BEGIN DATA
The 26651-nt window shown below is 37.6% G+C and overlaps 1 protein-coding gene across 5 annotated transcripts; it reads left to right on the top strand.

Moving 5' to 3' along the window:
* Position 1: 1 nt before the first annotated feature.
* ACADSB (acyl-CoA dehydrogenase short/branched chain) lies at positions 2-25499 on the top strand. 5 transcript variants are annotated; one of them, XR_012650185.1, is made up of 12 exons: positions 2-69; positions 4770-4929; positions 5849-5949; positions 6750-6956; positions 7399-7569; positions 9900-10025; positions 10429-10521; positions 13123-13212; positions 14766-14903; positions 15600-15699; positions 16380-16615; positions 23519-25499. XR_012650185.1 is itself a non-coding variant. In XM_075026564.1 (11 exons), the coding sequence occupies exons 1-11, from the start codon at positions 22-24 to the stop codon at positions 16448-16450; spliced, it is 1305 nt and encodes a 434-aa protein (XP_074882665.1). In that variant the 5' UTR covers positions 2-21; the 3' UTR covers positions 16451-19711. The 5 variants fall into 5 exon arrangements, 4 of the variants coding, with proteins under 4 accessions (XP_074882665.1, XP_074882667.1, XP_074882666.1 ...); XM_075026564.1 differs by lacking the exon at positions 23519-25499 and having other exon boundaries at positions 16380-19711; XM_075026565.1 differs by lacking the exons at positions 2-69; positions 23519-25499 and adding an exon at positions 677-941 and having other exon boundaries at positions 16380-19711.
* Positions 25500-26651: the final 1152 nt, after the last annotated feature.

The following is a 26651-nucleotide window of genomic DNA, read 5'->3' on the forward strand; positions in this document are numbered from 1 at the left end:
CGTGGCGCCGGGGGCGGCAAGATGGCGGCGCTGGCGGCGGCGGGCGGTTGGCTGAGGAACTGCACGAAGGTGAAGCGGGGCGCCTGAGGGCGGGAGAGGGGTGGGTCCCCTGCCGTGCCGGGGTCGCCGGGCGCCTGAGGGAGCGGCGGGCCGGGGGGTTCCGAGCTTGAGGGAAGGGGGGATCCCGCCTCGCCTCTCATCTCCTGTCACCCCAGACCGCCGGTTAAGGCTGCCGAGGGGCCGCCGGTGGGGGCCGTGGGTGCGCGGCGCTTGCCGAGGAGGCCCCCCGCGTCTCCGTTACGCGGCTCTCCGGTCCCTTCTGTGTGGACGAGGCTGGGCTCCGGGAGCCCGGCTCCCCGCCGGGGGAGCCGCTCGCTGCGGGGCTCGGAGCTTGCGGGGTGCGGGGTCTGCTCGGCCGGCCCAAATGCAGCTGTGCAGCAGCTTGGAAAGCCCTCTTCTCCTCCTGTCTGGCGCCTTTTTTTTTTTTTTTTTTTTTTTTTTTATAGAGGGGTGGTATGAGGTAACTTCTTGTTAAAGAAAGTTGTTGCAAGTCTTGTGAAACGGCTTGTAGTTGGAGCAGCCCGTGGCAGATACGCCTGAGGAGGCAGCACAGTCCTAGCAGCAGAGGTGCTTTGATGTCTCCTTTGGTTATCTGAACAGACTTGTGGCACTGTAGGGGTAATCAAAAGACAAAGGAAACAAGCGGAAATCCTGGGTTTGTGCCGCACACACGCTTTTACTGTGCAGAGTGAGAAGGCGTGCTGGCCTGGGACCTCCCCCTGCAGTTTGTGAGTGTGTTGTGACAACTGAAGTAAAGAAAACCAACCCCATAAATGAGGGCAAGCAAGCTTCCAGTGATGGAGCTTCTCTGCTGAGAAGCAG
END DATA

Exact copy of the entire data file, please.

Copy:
The 26651-nt window shown below is 37.6% G+C and overlaps 1 protein-coding gene across 5 annotated transcripts; it reads left to right on the top strand.

Moving 5' to 3' along the window:
* Position 1: 1 nt before the first annotated feature.
* ACADSB (acyl-CoA dehydrogenase short/branched chain) lies at positions 2-25499 on the top strand. 5 transcript variants are annotated; one of them, XR_012650185.1, is made up of 12 exons: positions 2-69; positions 4770-4929; positions 5849-5949; positions 6750-6956; positions 7399-7569; positions 9900-10025; positions 10429-10521; positions 13123-13212; positions 14766-14903; positions 15600-15699; positions 16380-16615; positions 23519-25499. XR_012650185.1 is itself a non-coding variant. In XM_075026564.1 (11 exons), the coding sequence occupies exons 1-11, from the start codon at positions 22-24 to the stop codon at positions 16448-16450; spliced, it is 1305 nt and encodes a 434-aa protein (XP_074882665.1). In that variant the 5' UTR covers positions 2-21; the 3' UTR covers positions 16451-19711. The 5 variants fall into 5 exon arrangements, 4 of the variants coding, with proteins under 4 accessions (XP_074882665.1, XP_074882667.1, XP_074882666.1 ...); XM_075026564.1 differs by lacking the exon at positions 23519-25499 and having other exon boundaries at positions 16380-19711; XM_075026565.1 differs by lacking the exons at positions 2-69; positions 23519-25499 and adding an exon at positions 677-941 and having other exon boundaries at positions 16380-19711.
* Positions 25500-26651: the final 1152 nt, after the last annotated feature.

The following is a 26651-nucleotide window of genomic DNA, read 5'->3' on the forward strand; positions in this document are numbered from 1 at the left end:
CGTGGCGCCGGGGGCGGCAAGATGGCGGCGCTGGCGGCGGCGGGCGGTTGGCTGAGGAACTGCACGAAGGTGAAGCGGGGCGCCTGAGGGCGGGAGAGGGGTGGGTCCCCTGCCGTGCCGGGGTCGCCGGGCGCCTGAGGGAGCGGCGGGCCGGGGGGTTCCGAGCTTGAGGGAAGGGGGGATCCCGCCTCGCCTCTCATCTCCTGTCACCCCAGACCGCCGGTTAAGGCTGCCGAGGGGCCGCCGGTGGGGGCCGTGGGTGCGCGGCGCTTGCCGAGGAGGCCCCCCGCGTCTCCGTTACGCGGCTCTCCGGTCCCTTCTGTGTGGACGAGGCTGGGCTCCGGGAGCCCGGCTCCCCGCCGGGGGAGCCGCTCGCTGCGGGGCTCGGAGCTTGCGGGGTGCGGGGTCTGCTCGGCCGGCCCAAATGCAGCTGTGCAGCAGCTTGGAAAGCCCTCTTCTCCTCCTGTCTGGCGCCTTTTTTTTTTTTTTTTTTTTTTTTTTTATAGAGGGGTGGTATGAGGTAACTTCTTGTTAAAGAAAGTTGTTGCAAGTCTTGTGAAACGGCTTGTAGTTGGAGCAGCCCGTGGCAGATACGCCTGAGGAGGCAGCACAGTCCTAGCAGCAGAGGTGCTTTGATGTCTCCTTTGGTTATCTGAACAGACTTGTGGCACTGTAGGGGTAATCAAAAGACAAAGGAAACAAGCGGAAATCCTGGGTTTGTGCCGCACACACGCTTTTACTGTGCAGAGTGAGAAGGCGTGCTGGCCTGGGACCTCCCCCTGCAGTTTGTGAGTGTGTTGTGACAACTGAAGTAAAGAAAACCAACCCCATAAATGAGGGCAAGCAAGCTTCCAGTGATGGAGCTTCTCTGCTGAGAAGCAG